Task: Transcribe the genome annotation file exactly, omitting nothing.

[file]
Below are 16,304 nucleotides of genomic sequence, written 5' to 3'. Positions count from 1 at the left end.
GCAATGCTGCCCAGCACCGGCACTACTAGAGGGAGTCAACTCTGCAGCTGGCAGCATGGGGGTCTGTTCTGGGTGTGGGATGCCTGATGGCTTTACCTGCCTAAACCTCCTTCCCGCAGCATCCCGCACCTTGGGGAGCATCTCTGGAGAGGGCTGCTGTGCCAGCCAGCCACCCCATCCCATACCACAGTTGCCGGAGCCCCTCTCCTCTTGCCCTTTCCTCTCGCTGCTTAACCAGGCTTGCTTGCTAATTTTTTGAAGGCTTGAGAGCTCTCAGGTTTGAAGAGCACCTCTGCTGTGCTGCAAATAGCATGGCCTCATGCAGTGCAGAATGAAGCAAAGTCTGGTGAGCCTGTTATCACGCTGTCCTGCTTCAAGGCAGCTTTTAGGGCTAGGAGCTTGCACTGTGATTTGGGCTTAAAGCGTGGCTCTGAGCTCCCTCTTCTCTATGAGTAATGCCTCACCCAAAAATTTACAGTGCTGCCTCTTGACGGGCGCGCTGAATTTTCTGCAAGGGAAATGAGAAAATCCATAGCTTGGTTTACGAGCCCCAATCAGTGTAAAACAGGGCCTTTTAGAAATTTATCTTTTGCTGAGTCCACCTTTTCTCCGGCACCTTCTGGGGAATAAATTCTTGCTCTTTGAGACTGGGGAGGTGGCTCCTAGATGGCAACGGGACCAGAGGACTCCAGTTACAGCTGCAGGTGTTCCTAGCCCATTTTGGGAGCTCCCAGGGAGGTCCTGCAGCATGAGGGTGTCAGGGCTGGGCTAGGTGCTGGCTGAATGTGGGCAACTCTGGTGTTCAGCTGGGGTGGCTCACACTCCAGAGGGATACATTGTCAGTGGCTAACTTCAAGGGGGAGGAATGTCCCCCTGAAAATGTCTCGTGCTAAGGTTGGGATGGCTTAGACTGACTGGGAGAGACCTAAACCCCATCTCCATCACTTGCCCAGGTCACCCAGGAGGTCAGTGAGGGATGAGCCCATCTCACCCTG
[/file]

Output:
Below are 16,304 nucleotides of genomic sequence, written 5' to 3'. Positions count from 1 at the left end.
GCAATGCTGCCCAGCACCGGCACTACTAGAGGGAGTCAACTCTGCAGCTGGCAGCATGGGGGTCTGTTCTGGGTGTGGGATGCCTGATGGCTTTACCTGCCTAAACCTCCTTCCCGCAGCATCCCGCACCTTGGGGAGCATCTCTGGAGAGGGCTGCTGTGCCAGCCAGCCACCCCATCCCATACCACAGTTGCCGGAGCCCCTCTCCTCTTGCCCTTTCCTCTCGCTGCTTAACCAGGCTTGCTTGCTAATTTTTTGAAGGCTTGAGAGCTCTCAGGTTTGAAGAGCACCTCTGCTGTGCTGCAAATAGCATGGCCTCATGCAGTGCAGAATGAAGCAAAGTCTGGTGAGCCTGTTATCACGCTGTCCTGCTTCAAGGCAGCTTTTAGGGCTAGGAGCTTGCACTGTGATTTGGGCTTAAAGCGTGGCTCTGAGCTCCCTCTTCTCTATGAGTAATGCCTCACCCAAAAATTTACAGTGCTGCCTCTTGACGGGCGCGCTGAATTTTCTGCAAGGGAAATGAGAAAATCCATAGCTTGGTTTACGAGCCCCAATCAGTGTAAAACAGGGCCTTTTAGAAATTTATCTTTTGCTGAGTCCACCTTTTCTCCGGCACCTTCTGGGGAATAAATTCTTGCTCTTTGAGACTGGGGAGGTGGCTCCTAGATGGCAACGGGACCAGAGGACTCCAGTTACAGCTGCAGGTGTTCCTAGCCCATTTTGGGAGCTCCCAGGGAGGTCCTGCAGCATGAGGGTGTCAGGGCTGGGCTAGGTGCTGGCTGAATGTGGGCAACTCTGGTGTTCAGCTGGGGTGGCTCACACTCCAGAGGGATACATTGTCAGTGGCTAACTTCAAGGGGGAGGAATGTCCCCCTGAAAATGTCTCGTGCTAAGGTTGGGATGGCTTAGACTGACTGGGAGAGACCTAAACCCCATCTCCATCACTTGCCCAGGTCACCCAGGAGGTCAGTGAGGGATGAGCCCATCTCACCCTG